In fiscal year 2020-2021, our Forest Program helped 24 residents with projects incorporating weed removal, tree thinning, and native plant establishment to improve the health of 102 acres of forest land. We helped an additional 11 residents with planning and technical assistance such as developing a forest stewardship plan for their land.
Our most exciting projects involved creating ¼- to 2-acre clearings in younger deciduous forests to allow newly planted conifers to grow. Standing in the middle of one of these forest gaps on a warm spring day, the air can be positively humming with all the pollinators visiting the many native shrubs blooming in response to the greater light. The young conifers planted also shoot up vigorously through the brush thanks to the bright, yet protected, conditions created by the forest gap.
Another very exciting multi-year project of the Forestry Program aims to convert about 12 acres of feral English holly farm back into a diverse forest ecosystem. Removing this extent of mature English holly trees was an enormous feat accomplished two years ago, and we are now gearing up to plant the site back to native trees and shrubs.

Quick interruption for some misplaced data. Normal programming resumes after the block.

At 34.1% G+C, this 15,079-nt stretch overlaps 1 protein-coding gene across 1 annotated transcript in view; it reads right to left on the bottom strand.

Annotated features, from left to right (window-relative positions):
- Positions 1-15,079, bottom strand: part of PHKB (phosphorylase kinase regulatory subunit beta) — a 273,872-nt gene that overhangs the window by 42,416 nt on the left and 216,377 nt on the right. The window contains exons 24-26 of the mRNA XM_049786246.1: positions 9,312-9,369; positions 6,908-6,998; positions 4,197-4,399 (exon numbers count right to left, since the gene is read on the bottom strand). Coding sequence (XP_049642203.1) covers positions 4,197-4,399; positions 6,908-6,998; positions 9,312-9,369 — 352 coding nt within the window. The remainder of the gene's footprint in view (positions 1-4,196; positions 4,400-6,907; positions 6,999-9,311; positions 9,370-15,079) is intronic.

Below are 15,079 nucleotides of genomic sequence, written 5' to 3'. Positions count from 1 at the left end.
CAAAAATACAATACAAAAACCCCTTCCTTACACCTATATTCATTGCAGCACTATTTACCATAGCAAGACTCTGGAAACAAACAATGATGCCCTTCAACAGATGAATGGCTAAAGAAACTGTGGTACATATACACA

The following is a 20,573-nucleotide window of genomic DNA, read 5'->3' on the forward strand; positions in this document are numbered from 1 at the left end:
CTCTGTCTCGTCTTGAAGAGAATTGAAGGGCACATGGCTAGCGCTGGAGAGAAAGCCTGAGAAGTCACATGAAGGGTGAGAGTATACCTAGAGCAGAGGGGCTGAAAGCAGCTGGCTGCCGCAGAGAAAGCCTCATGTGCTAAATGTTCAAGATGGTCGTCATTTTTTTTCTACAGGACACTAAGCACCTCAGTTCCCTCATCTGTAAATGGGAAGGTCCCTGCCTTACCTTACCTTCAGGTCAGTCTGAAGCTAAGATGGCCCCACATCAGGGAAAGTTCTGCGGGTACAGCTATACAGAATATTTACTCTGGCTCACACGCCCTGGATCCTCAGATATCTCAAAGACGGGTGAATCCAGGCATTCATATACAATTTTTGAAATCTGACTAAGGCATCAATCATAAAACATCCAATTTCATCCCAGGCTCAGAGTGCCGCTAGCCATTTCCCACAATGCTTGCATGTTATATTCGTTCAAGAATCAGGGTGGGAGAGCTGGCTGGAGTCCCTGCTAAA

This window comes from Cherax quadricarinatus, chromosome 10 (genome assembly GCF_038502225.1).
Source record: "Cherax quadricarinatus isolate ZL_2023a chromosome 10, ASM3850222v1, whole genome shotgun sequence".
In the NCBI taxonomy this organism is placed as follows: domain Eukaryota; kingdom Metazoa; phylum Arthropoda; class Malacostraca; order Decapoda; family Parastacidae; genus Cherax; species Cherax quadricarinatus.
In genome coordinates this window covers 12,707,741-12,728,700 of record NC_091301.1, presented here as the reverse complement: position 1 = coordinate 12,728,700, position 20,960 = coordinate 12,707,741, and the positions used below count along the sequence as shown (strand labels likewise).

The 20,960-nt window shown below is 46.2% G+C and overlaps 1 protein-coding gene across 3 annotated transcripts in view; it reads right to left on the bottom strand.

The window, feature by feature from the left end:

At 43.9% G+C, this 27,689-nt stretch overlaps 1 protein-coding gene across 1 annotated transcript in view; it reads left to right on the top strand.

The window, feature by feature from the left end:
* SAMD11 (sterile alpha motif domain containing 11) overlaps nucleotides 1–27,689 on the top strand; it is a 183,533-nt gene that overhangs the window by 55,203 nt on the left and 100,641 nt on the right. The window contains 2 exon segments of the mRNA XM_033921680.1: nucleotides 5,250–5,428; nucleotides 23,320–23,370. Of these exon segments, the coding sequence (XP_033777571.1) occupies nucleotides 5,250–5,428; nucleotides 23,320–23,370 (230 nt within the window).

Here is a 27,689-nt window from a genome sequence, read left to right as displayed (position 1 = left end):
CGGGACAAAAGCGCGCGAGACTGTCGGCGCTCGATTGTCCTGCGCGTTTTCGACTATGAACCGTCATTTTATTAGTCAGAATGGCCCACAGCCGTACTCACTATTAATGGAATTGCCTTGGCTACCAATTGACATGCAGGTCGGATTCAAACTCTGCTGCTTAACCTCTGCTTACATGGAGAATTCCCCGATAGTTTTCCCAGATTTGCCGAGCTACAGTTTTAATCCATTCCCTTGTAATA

In September of 2020, we completed the Forest Understory Vegetation Enhancement Project study. In this project, we tested the effectiveness of various methods of establishing native herbaceous forest floor plants from seed. Seeding followed removal of invasive weeds such as English ivy, vinca, and Armenian blackberry, and in some cases thinning of forest overstory to allow more light to reach the forest floor.
We found that as long as the forest received the proper site preparation before sowing seed, including weed removal, thinning where needed, and raking away duff and fallen leaves, the native seed mix germinated and grew successfully. In areas where a diverse native understory was successfully established, introduced plants were more effectively prevented from colonizing and dominating the area.
Soil health also played an important role in supporting the growth of native herbaceous seedlings. Sites with greater tree diversity including both deciduous and coniferous trees tended to have better soil health, and thus a more vigorous forest understory, than the forests comprised of even-aged Douglas-fir monoculture. This project was generously supported by a Conservation Innovation Grant provided by the U.S. Department of Agriculture Natural Resources Conservation Service. To learn more about this study and the recommendations it helped inform, visit our webpage: https://wmswcd.org/projects/forest-understory-vegetation-enhancement-project/